Updated on May 1, 2017
It’s the first Halloween I can remember. I must’ve been around four because I still had long hair. Kindergarten would begin the years of short hair and tight perms. Mom wasn’t about to mess with a tender-headed kid and a long pony tail by then. I don’t know whose idea it was to make me a princess. I expect I would’ve begged to be a cowboy or an indian. I still have the tiny toy revolver in the rawhide holster we got one Christmas along with the “Roy Rogers” ranch set. There’s a child-sized rodeo belt buckle and a set of Native American nesting dolls in my office. Somewhere I have set of kids spurs.
Posted on September 7, 2015
What an amazing thing the folks at Grinter Farms in Lawrence, Kansas have done for all of us. Every year they plant 40 acres of sunflowers for people to photograph, wander and enjoy. We got up before the sun this year to take in their beauty.
Posted on September 3, 2015
It’s funny how losing focus makes some things easier to see.
For two years an eye specialist has been monitoring my vision to see if a small problem was growing worse. Thankfully, it’s not, but for my final visit, the doctor still needed to dilate and look inside to evaluate all those amazing parts that turn light into images. If you’ve had this done, you know that walking out into the bright sunshine is a little difficult. You drive home with the visor down. You look for shady streets to walk the dog.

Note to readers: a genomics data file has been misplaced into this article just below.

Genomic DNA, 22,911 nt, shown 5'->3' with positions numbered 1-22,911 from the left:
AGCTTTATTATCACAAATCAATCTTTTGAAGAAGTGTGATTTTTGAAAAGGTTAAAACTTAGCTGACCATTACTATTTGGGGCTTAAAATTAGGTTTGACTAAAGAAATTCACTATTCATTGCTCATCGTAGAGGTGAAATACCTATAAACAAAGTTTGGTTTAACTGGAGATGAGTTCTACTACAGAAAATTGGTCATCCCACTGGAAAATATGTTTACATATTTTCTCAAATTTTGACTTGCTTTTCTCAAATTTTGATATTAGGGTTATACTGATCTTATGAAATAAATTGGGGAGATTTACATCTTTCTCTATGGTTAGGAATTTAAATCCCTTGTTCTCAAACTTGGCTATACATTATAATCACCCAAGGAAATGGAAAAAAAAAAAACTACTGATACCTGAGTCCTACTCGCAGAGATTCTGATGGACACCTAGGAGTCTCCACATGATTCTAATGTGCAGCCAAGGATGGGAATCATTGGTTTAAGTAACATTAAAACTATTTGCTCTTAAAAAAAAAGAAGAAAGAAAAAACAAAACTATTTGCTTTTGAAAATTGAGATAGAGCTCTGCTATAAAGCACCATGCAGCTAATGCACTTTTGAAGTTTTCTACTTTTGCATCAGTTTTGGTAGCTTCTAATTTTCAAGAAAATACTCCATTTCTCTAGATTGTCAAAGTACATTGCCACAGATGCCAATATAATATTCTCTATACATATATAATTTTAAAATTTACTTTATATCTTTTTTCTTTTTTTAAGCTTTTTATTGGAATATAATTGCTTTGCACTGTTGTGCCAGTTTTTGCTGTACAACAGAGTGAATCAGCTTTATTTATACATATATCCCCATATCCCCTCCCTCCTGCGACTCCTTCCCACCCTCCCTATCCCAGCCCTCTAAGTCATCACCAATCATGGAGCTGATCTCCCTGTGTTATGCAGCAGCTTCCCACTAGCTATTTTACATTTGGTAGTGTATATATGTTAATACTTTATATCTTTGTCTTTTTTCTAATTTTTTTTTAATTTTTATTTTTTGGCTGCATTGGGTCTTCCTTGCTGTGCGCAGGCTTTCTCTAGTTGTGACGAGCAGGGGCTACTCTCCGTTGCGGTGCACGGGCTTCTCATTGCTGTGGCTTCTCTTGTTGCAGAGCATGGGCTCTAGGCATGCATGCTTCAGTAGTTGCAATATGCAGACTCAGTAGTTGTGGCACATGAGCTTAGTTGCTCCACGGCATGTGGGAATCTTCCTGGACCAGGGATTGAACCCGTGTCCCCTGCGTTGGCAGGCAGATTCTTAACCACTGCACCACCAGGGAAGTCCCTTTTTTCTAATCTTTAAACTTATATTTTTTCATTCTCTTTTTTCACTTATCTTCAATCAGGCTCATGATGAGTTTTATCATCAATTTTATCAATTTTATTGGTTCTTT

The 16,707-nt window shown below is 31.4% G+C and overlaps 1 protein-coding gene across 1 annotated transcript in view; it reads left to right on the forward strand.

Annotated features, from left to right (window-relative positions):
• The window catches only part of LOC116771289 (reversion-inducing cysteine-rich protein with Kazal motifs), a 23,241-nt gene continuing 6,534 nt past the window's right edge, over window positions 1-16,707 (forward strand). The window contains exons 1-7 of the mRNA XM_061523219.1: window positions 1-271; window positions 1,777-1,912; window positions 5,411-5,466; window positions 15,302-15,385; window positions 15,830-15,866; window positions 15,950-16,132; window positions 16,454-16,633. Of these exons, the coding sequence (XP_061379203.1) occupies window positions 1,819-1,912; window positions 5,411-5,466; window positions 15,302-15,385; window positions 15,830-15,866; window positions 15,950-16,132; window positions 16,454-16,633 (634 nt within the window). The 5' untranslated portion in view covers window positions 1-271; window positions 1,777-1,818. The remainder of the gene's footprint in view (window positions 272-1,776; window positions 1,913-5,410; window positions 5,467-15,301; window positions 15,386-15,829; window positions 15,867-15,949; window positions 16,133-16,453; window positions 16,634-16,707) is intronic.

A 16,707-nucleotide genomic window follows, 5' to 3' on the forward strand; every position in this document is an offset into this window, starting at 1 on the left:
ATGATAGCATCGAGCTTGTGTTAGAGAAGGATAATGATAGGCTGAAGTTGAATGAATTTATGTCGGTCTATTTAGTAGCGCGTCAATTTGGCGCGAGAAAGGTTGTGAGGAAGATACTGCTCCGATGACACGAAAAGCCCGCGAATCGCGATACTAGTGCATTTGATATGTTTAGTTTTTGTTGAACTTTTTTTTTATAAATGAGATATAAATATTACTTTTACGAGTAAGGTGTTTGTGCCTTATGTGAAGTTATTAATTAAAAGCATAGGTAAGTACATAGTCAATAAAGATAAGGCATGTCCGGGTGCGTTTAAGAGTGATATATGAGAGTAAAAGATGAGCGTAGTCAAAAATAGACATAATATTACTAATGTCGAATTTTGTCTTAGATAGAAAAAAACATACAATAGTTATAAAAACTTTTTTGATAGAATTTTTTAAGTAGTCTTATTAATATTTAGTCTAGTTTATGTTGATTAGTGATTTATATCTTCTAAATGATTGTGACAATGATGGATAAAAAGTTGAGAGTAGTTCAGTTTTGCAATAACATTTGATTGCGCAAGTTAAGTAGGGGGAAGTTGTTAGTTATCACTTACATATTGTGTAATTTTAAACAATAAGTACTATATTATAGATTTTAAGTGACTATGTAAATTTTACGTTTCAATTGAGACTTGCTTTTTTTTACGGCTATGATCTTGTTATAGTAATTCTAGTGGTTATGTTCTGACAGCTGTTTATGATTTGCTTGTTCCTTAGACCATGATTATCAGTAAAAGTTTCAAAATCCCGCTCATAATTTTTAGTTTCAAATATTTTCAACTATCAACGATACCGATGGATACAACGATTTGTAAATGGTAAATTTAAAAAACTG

This morning with my depth of field very small, it made things in the center stand out. Fuzzy around the edges, the middle was beautiful. It made me think about perspective. It made me think about our friend Paul Stone. Read More
Updated on September 3, 2015
The year was 1966 and the goal was to bring more tourists to town. Mines were declining and the town desperately needed another source of revenue. A young minister who loved theatre, convinced the Creede Jaycees that summer stock was just what the town needed and surely some college students would find the challenge irresistible. They didn’t have much to offer: an old opera house and $32 in the bank.
Even co-founder, Steve Grossman admits, “The first time we looked at the old opera house, it seemed impossible. It was decrepit, holes in the wall, seats broken.”